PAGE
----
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Jesus Trumps Mammon

Posted by Pastor Christopher Hull on

Preppers are those that store up many things like longterm food, guns, ammo, generators, water filters, and other items because they see the collapse of society and want to be prepared when things go down hill fast. There are other people that are not preppers, but who do store up items in this life. Some people invest all their money and love to watch their investments grow, watching dollars and cents added on a daily and yearly basis. Some invest in their reputation, always looking out in life for ways to spread their influence over a group or even a society. There are some who spend all their time, emotions, money, and efforts in a certain skill, be it an athletic one or academic. Safe to say, that man is infatuated with Mammon, or the god of worldly pleasures. Man desires more and more in this world and seeks satisfaction and solace in his possessions. As Luther said, "For very few people can be found who are of good cheer and who neither mourn nor complain if they lack Mammon. This care and desire for money sticks and clings to our nature, right up to the grave" (Large Catechism I.7).  Because of the fall into sin, we the baptized are always struggling with the desire to fulfill our fleshy passions and trust in the god of this world, the god or temporal comfort and monetary security.

Jesus chastised the people as recorded in the Gospel according to St. Luke saying, "Take care, and be on your guard against all covetousness, for one's life does not consist in the abundance of his possessions" (Luke 12:15) Jesus then went on to tell the story of a man who stored up all his earthly treasures in a barns, and when those barns were too small, he tore them down and built bigger ones in which to store his passions. Then the man will say to himself, "Soul, you have ample goods laid up for many years; relax, eat, drink, be merry. But God said to him, 'fool! This night your soul is required of you, and the things you have prepared, whose will they be? So is the one who lays up treasures for himself and is not rich toward God." (Luke 12:19-21).  Those who spend their time worrying about money because they don't possess it, or living in false security because they have great possessions, these people will spend their lives not in meditation on God's riches, but on their own worldly wealth or lack thereof. These people will not hear the voice of God because their ears, hearts, and minds are occupied with the comings and goings of the world. We are these people, all of us, for each and everyone of us have a god in this world that our heart trusts more than Jesus. This god may be money, it may be health, good reputation, family, friends, job, or anything that the devil will mold into an idol for us to fear, love, and trust in above all things. All of us are the man building bigger barns in which to store our worldly loves and passions. Let us see this then and know that storing up in this world is temporal with an eternal consequence. Let us instead be rich toward God unto everlasting life.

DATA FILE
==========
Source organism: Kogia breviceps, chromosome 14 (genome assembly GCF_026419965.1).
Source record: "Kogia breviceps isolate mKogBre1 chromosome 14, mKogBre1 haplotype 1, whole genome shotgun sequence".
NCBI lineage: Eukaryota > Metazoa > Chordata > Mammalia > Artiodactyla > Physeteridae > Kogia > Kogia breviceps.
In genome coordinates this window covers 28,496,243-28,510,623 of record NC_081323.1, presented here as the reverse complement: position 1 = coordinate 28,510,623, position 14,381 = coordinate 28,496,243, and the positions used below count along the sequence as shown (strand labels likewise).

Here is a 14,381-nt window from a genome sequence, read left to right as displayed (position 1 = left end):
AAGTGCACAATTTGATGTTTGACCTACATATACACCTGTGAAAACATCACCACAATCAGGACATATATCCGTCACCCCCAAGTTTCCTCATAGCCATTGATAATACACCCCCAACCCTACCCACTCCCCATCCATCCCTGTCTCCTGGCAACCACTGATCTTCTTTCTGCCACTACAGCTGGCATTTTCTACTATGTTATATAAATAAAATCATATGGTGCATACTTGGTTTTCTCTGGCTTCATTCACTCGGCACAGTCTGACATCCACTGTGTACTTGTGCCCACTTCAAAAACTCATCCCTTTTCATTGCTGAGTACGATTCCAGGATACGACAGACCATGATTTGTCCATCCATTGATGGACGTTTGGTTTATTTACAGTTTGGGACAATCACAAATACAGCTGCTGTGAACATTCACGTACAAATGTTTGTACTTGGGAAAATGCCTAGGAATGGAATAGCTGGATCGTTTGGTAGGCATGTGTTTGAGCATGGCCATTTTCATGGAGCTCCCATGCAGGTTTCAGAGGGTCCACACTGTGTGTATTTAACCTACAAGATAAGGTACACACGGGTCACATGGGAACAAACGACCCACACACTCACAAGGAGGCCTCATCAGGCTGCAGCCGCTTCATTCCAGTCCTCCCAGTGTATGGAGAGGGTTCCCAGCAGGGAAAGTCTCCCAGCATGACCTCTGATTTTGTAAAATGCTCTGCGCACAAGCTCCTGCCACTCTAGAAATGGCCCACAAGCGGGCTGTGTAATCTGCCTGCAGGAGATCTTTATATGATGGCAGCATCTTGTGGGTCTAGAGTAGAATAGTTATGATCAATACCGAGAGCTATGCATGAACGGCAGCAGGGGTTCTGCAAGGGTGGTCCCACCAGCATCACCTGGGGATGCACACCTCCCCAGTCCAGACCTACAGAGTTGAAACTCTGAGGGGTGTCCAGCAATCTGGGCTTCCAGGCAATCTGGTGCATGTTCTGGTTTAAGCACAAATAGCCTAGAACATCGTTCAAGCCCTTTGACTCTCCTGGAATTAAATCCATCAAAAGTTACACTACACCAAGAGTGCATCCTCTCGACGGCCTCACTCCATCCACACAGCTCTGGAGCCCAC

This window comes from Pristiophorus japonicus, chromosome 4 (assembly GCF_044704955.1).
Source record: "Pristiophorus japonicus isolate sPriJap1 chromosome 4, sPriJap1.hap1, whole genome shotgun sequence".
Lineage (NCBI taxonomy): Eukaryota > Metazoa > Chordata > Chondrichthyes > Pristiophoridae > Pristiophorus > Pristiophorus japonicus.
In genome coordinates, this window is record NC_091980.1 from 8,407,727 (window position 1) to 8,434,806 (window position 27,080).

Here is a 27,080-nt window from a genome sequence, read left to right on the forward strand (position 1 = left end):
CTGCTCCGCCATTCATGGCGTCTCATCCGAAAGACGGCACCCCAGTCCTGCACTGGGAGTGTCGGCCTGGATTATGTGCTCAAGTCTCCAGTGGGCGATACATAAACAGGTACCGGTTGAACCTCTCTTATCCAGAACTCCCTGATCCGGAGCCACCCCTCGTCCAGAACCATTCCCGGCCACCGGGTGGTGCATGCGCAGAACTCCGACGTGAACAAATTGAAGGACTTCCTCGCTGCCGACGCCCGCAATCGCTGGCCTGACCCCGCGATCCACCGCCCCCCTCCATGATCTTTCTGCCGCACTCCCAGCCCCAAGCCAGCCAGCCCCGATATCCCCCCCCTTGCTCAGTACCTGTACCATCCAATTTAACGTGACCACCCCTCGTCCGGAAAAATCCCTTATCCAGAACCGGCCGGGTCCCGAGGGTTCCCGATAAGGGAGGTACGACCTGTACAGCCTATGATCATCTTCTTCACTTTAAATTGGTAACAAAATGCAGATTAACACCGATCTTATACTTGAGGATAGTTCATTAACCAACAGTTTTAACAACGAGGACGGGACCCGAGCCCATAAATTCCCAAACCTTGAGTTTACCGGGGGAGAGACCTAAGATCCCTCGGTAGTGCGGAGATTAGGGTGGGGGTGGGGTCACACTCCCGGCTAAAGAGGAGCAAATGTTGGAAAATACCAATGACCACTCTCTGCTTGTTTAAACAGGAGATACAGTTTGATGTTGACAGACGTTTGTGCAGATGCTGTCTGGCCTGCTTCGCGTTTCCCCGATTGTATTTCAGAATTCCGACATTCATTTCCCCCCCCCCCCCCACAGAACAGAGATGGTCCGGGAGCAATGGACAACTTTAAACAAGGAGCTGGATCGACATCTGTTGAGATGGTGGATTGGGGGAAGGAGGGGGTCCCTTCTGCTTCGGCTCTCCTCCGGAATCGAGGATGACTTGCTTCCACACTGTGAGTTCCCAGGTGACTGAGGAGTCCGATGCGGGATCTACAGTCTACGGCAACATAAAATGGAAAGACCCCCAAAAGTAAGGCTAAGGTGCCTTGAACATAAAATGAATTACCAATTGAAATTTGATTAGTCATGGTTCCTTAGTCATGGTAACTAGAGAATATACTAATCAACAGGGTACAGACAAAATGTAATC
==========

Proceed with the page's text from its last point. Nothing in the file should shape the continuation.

For Jesus says, "Fear not, little flock, for it is your Father's good pleasure to give you the Kingdom." (Luke 12:32).  Being rich toward God is not something we accomplish ourselves. We cannot gain the riches of the kingdom through our own works, merits, and investments. Rather, we are inheritors of the kingdom of God. We don't place ourselves into the family, but rather we are recipients of Jesus' will in the waters of Holy Baptism. It is the Father's good pleasure, His will, that we receive His Son and live with Him forever in heaven. The Father desires us to have all that Jesus won on the cross for us, forgiveness of all of our sins, eternal life instead of death, and salvation instead of condemnation. We receive this Kingdom, not because we made a wise investment or because we made the decision to make Jesus number 1 in our lives. No. We receive the Kingdom of God, Jesus Christ Himself, solely because God is the God of grace and shows us His mercy in the death of His Son and His glorious resurrection from the dead for our justification. It is the Father's will and good pleasure that you and I live forever in heaven. It is the Father's good pleasure to forgive us and to love us unconditionally. It is the Father's good pleasure to assure us of this eternal life and calm our minds while here on this earth. As the Psalm says, "It is in vain that you rise up early and go late to rest, eating the bread of anxious toil, for He gives to His beloved sleep." (Psalm 127:2)  The Father gives us His Son so that we may inherit all that belongs to Jesus. This is the guarantee for us, that in Christ Jesus, we have eternal life and the riches of the Kingdom. This is what it means to be rich toward God, to receive all that God offers and gives to us in the death and resurrection of His Son.

Be not anxious then my friends over the things in this life. May the abundance of money, or the lack thereof bring you no stress or anxiety. May you have the assurance that Jesus has died for you, risen for you, baptizes you, feeds you His Body and Blood, and forgives you all your sin so that you may live with Him forever in heaven as a brother and sister under the Father's good and gracious will. Your Father knows everything you need in this life, especially the need for salvation that is promised, guaranteed, and delivered in His Son, our Lord and Savior, Jesus the Christ.

Peace be with you. May the devil be silenced, the world be hushed, and the Old Adam be drowned anew so that you hear only the voice of your Savior Jesus who says, "Be not anxious. It is the Father's good pleasure to give you the Kingdom. It is yours in My death and resurrection. Be at peace, for Heaven awaits you," Amen.

Jesus' Sheepdog,

Pastor Hull

Tags: anxiety, father, mammon, prepper, large catechism